Life Coping Skills. lt was named Life Coping ll. "l
wrote a proposal and showed it
to the school board,"
Myles Newberry I
said Reber, "and we started the class this year."
Life Coping Skills ll consisted of a number of act-
ivities. Students kept daily journals on feelings and
their lifestyles, they had internship, which consisted of
visiting a child, elderly or troubled person for a certain
amount of time. Group discussion, and video tapes
were part of classroom activities. One of the most excit-
ing activities for students was to visit the Kansas State
Institution of Reform in Hutchinson. It was the first
time students had been allowed into the prison for a
number of years.
Teaching Life Coping isn't always easy. "You can't
demand an answer like you can in a history class be-
cause in coping we are dealing with feelings," said
H ,Wg l
1. LECTURING IN sixth hour A.P.
History is Mr. Gary Andrews. 2.
MAKING A point 'during third hour
Life Coping Skills discussion is Mrs.
Jan Reber. 3. THIRD HOUR govern-
ment gets notes from Mr. Phil Scott.
4. SHARING PERSONAL experiences
and possessions are Kathy Garcia, Leasha
Miller, Chris Swift and Dawn Schommer.
5. COMFORTABLY RECLINING to
take notes in Mr. Scott's government
class is Cinda Davis. 6. DURING A
blind awareness exercise Mrs. Reber
feeds a blindfolded student peanut
butter. Students made an effort to
identify food they could not see.
SOCIAL SCIENCE 41
A credit you need!
With 10 English teachers at NHS plenty of English
is dished out daily. From English I to College Prep,
students get what they need to carry on in life-the
parts of grammar, language, speech and literature
from Shakespeare to Poe.
"English is association with students, a chance to ex-
plore ideas in areas of literature and composition."
Mr. Don Colborn, English teacher, said.
"An 'on the agenda' thought for the future is maybe
to change English Ill from half of a credit to a full
credit for the junior year," Colborn said.
Changes this year included there isn't extra work or
night sessions for AP English. This year they have AP
seminars at night and then at the end of the year they
give a test for the whole seminar on what was covered.
The class can be used for nine hours credit for En-
Other English credits included CP English, or College
Prep, mostly just for seniors to get ready for college,
study separated literary works,"Hamlet," "Canterbury
Tales" and other literature.
:E or 1i's.z'i:r.'.f
Individual Reading was a different class because there
is no class structure as far as assignments except the
student always had to be reading a book and when they
finished a book they discussed it with the instructor in
Novel was like Individual Reading but all they read is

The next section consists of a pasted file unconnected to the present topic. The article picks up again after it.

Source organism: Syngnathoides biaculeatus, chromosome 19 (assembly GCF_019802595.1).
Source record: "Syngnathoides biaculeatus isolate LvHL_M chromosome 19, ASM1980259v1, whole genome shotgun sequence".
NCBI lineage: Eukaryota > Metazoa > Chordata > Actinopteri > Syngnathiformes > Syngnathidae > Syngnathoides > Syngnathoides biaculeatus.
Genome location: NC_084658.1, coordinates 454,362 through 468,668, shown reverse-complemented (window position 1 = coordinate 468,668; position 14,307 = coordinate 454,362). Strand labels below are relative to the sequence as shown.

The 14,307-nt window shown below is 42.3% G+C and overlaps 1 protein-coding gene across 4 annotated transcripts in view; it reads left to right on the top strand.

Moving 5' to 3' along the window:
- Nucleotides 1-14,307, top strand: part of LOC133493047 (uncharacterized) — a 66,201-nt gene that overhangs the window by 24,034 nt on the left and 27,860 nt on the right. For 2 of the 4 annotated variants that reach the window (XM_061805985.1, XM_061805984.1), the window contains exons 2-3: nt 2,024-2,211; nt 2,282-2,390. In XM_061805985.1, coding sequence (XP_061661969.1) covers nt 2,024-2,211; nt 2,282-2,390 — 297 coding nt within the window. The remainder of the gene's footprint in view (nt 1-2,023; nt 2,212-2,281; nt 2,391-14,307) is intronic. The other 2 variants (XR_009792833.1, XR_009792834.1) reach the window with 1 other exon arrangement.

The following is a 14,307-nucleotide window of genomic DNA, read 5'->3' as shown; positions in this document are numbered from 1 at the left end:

novels, no short stories or any other literature.
The English courses I, II, III mostly included the
basics in grammar, literature, speech, communications in
the instructors own way of bringing in out to their
Newton High had three new teachers for the 1980-81
school year. Miss Robin Steverson, Miss Laura Ice and
Mr. Jay Myers were added in the department.
"E nglish is the study of customs that have developed,
getting to work with students and watching them learn.
I feel good when students enjoy what they are learn-
ing." Miss Laura lce, English l, said.
What English is to Mr. Alden Allbaugh is through
reading, literature practice, communication students
become more skilled in the use of the language we live
lb..-an-f '51, C,
1. MONITORING A presentation given by Jerri James and
Tammy Green in radio and TV is first year teacher Miss Robin
Steverson. 2. DISCUSSING AN upcoming newspaper deadline
are Jeri Watkins, Barb Edwards, Trina. Dunham and Mr. Jay
Myers, adviser. 3. WORKING DILIGENTLY on her homework
is Carol Hinton. 4. TELLING A story to his 6th hour class is Mr.
Alden Allbaugh. 5. READING OUT of her English literature
book is Tayna Boley.
Taking the reins
In the past two years the journalism department has
grown used to change as four different advisers have
With each change the work habits became different.
Each change encouraged staffers to do more of their
work independently. To work independently takes dedi-
IVlr. Jay Myers, a former teacher at Ness City High
School, said, "The facility here is really beautiful, the
administration fair and caring- both were reasons l chose
Newton. l was also looking for a new situation."
Mr. Myers found that for sure.
As would be expected there were some changes in the
department. After the fall, deadlines no longer lasted
past midnight, but they were just as fierce. Some dead-
. .j ig 5 ,f"'1v,!ff"
lines were met by working at the homes of staffers.
Both yearbook and newspaper staffs write their copy